The Rack Pack through a foreigner's eyes

17:16:00 Ramona Dragomir 0 Comments

BBC's production "The Rack Pack" first aired on Sunday 17th just after the 2016 Dafabet Masters final finished in a pretty abruptly way thanks to O'Sullivan's hunger for some silverware. 

Unfortunately, being a non-UK resident and all that it was impossible to watch its premiere on BBC iPlayer. Luckily though, that changed. Well, I am still a non-UK resident, but the mighty internet is my friend. And so are those who love snooker to bits, just like me.

I am not going to ruin the film for ya and tell you the story, but I am going to share with you what a foreign viewer thinks of it. This also means that I might be wrong, so bear with me here for a minute or two.

As many of you are well aware, the film captures a small part of the "change of guards" from the "Fast & Furious" Alex Higgins and not-so-much-televised snooker to the "Robotic & Most Seriously" Steve Davis and snooker’s boom-era.

I wasn't there when that happened, to hell with it, I wasn't even in the plan, but these past five years and a half I have watched tons of videos and read books about the golden days of snooker. I have listen feverishly to those who have lived those precious moments and fed on each and every word of praise or dismiss.

Luke Treadaway wonderfully playing the role of A. Higgins

A few hours ago I saw "The Rack Pack" and I am pleased to say that it felt like I was there. The drama, the pressure, the enormous change, the fun, the glory, the failure, the marketing plan, the beginning, the end ... everything.

The film manages to capture a small part of an era that has changed so much through the years, that has had such a huge impact on people's life, that has built characters, altered dreams and created an industry that now is struggling to compete with other sports. 

Although a bit romanticised, the film transports you back in the day when snooker on the telly was the real entertainment and the players were just emerging. The "new kid on the block" Steve Davis was taking over Higgins' empire and things were about to hit a rough patch.

As Steve Davis put it so well on Sunday evening, I started watching it with a huge smile upon my face and ended up crying at the end. 

Will Merrick in the role of Steve Davis

The film is following Alex Higgins reaching the top and winning the 1972 and 1982 World Championship, then smoothly introducing the new sensation (aka. Steve Davis), a player which was like no-one else.

He was like no-one else because he was a bit dork-ish (or a bit more), he was well composed, he was focused and set to play snooker by the book. Plus, he had someone who believed in all that - Barry Hearn.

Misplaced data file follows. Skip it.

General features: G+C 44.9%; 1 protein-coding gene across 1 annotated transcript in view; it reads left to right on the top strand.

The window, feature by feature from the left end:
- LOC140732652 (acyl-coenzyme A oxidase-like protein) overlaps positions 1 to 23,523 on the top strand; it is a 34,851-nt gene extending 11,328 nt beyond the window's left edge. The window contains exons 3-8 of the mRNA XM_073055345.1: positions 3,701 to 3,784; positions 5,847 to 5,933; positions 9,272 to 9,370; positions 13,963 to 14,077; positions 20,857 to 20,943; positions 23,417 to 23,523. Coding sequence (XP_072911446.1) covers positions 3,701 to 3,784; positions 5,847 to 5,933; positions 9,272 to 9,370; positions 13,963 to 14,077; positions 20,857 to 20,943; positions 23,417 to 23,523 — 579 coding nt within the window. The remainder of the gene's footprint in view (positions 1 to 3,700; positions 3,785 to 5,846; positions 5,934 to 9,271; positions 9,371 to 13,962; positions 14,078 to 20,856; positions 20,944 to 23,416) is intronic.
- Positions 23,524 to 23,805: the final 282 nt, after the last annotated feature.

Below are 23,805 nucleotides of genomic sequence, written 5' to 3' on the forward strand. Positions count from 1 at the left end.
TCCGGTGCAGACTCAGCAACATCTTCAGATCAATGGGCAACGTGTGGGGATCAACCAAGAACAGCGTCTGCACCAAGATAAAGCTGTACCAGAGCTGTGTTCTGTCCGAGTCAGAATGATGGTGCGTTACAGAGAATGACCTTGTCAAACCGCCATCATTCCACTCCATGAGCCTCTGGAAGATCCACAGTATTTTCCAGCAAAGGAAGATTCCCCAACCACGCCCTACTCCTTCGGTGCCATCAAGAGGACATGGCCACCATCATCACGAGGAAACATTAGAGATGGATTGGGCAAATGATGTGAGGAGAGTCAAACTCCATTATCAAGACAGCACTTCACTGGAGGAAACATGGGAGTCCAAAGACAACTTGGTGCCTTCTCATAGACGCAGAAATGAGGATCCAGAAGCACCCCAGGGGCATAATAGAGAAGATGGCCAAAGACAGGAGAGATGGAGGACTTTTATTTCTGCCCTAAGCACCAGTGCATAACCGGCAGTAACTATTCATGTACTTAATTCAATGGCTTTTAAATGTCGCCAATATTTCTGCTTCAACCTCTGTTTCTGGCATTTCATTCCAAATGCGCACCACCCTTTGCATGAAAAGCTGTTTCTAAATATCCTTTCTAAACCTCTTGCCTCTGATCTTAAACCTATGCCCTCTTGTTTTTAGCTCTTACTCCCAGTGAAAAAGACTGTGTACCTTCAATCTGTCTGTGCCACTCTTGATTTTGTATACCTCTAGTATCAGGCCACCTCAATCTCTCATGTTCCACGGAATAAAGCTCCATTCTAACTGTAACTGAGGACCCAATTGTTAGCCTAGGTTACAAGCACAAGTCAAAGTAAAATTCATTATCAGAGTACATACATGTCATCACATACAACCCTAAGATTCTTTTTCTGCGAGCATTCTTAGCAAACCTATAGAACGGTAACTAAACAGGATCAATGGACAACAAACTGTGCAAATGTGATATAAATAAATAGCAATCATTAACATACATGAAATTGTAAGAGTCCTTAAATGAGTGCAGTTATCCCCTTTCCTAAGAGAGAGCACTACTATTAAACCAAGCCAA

But you already know this by heart, don’t you? So this is where the story makes an interesting turn because for the first time we see the history being told from the point of view of a person (aka. Higgins) who sees how Hearn is taking over snooker and starts building his empire of top players.

Alex Higgins is pictured as some sort of indirect narrator of Hearn's ruling and how that must have messed with his head and self-confidence.

Clearly avoiding as much as possible Higgins' outbursts of fury and violence, the film closely follows the highs and lows of a ... sportsman; his inner demons, the drugs, the love, the family life, the drinking, the wins, the loses etc.

Kevin Bishop playing Barry Hearn
The language is witty, both clean and dark , close to what the lads would have used back then, while the jokes are funny as hell. 

Davis' stating to his manager that he won't tolerate Higgins' bad treatment is wickedly written: "If he touches me again I won't be held responsible for what I'll do", to which Barry asks: "What will you do?" and Steve answers: "Probably go home."

I was very pleased to see that the actors managed to convey the power of their characters. Truth be told, I don't think it's easy to impersonate or try to play the role of Alex Higgins, nor the one of Barry Hearn for as dull as many would see it (I am strictly referring to the last named one).

As I said it at the beginning I wasn't around during those years, but I feel like I have been brought up with the stories of those times and the film really managed to transport me there.

In the end, the conclusions are easy to see: snooker is a lonely sport, the pressure is enormous and behind every "perfect" life you see on or off the screen, lies something totally different.

The fears, the madness, the fury, the power, the beauty, the luck, the bad luck, the evolution, the torment, the change ... they are all part of the deal. 

If I could sum up everything that I wrote above and if I had to choose one word to describe this film, I think that “goosebumps” would be the most adequate one.

In the end I would just like to add this: be sure to watch the film, but be sure to really watch it!

P.S. An excellent and perfectly legitimate review of the film can be read on SnookerBacker’s blog.